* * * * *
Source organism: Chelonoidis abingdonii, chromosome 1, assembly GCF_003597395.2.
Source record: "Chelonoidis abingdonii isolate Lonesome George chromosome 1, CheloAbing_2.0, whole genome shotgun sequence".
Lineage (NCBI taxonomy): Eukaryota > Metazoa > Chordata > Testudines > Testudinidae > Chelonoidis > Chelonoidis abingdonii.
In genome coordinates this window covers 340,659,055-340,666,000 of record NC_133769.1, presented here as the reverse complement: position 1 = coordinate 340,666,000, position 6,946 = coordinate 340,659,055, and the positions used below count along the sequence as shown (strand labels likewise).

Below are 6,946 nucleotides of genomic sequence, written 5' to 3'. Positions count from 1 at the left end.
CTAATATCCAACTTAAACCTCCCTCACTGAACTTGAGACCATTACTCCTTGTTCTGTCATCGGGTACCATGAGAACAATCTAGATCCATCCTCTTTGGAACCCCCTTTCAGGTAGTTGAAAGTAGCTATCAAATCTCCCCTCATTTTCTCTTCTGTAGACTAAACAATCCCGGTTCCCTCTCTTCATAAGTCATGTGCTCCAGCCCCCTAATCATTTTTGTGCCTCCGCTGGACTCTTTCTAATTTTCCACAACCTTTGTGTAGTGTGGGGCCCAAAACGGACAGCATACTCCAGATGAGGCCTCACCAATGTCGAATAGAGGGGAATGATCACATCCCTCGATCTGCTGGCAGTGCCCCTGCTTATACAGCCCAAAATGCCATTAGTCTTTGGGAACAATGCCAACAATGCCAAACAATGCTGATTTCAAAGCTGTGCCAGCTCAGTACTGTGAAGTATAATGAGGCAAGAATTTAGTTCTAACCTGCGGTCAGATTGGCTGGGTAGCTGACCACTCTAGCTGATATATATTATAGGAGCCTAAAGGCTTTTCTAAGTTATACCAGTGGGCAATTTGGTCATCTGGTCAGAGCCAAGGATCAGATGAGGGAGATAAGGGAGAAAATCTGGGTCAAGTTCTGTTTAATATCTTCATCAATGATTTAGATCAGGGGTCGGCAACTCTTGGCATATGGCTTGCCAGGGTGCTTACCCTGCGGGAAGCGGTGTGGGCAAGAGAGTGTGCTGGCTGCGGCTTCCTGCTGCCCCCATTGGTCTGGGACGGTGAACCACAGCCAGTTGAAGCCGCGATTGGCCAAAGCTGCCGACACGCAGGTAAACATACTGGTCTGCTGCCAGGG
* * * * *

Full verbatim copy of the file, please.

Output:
Source organism: Chelonoidis abingdonii, chromosome 1, assembly GCF_003597395.2.
Source record: "Chelonoidis abingdonii isolate Lonesome George chromosome 1, CheloAbing_2.0, whole genome shotgun sequence".
Lineage (NCBI taxonomy): Eukaryota > Metazoa > Chordata > Testudines > Testudinidae > Chelonoidis > Chelonoidis abingdonii.
In genome coordinates this window covers 340,659,055-340,666,000 of record NC_133769.1, presented here as the reverse complement: position 1 = coordinate 340,666,000, position 6,946 = coordinate 340,659,055, and the positions used below count along the sequence as shown (strand labels likewise).

Below are 6,946 nucleotides of genomic sequence, written 5' to 3'. Positions count from 1 at the left end.
CTAATATCCAACTTAAACCTCCCTCACTGAACTTGAGACCATTACTCCTTGTTCTGTCATCGGGTACCATGAGAACAATCTAGATCCATCCTCTTTGGAACCCCCTTTCAGGTAGTTGAAAGTAGCTATCAAATCTCCCCTCATTTTCTCTTCTGTAGACTAAACAATCCCGGTTCCCTCTCTTCATAAGTCATGTGCTCCAGCCCCCTAATCATTTTTGTGCCTCCGCTGGACTCTTTCTAATTTTCCACAACCTTTGTGTAGTGTGGGGCCCAAAACGGACAGCATACTCCAGATGAGGCCTCACCAATGTCGAATAGAGGGGAATGATCACATCCCTCGATCTGCTGGCAGTGCCCCTGCTTATACAGCCCAAAATGCCATTAGTCTTTGGGAACAATGCCAACAATGCCAAACAATGCTGATTTCAAAGCTGTGCCAGCTCAGTACTGTGAAGTATAATGAGGCAAGAATTTAGTTCTAACCTGCGGTCAGATTGGCTGGGTAGCTGACCACTCTAGCTGATATATATTATAGGAGCCTAAAGGCTTTTCTAAGTTATACCAGTGGGCAATTTGGTCATCTGGTCAGAGCCAAGGATCAGATGAGGGAGATAAGGGAGAAAATCTGGGTCAAGTTCTGTTTAATATCTTCATCAATGATTTAGATCAGGGGTCGGCAACTCTTGGCATATGGCTTGCCAGGGTGCTTACCCTGCGGGAAGCGGTGTGGGCAAGAGAGTGTGCTGGCTGCGGCTTCCTGCTGCCCCCATTGGTCTGGGACGGTGAACCACAGCCAGTTGAAGCCGCGATTGGCCAAAGCTGCCGACACGCAGGTAAACATACTGGTCTGCTGCCAGGG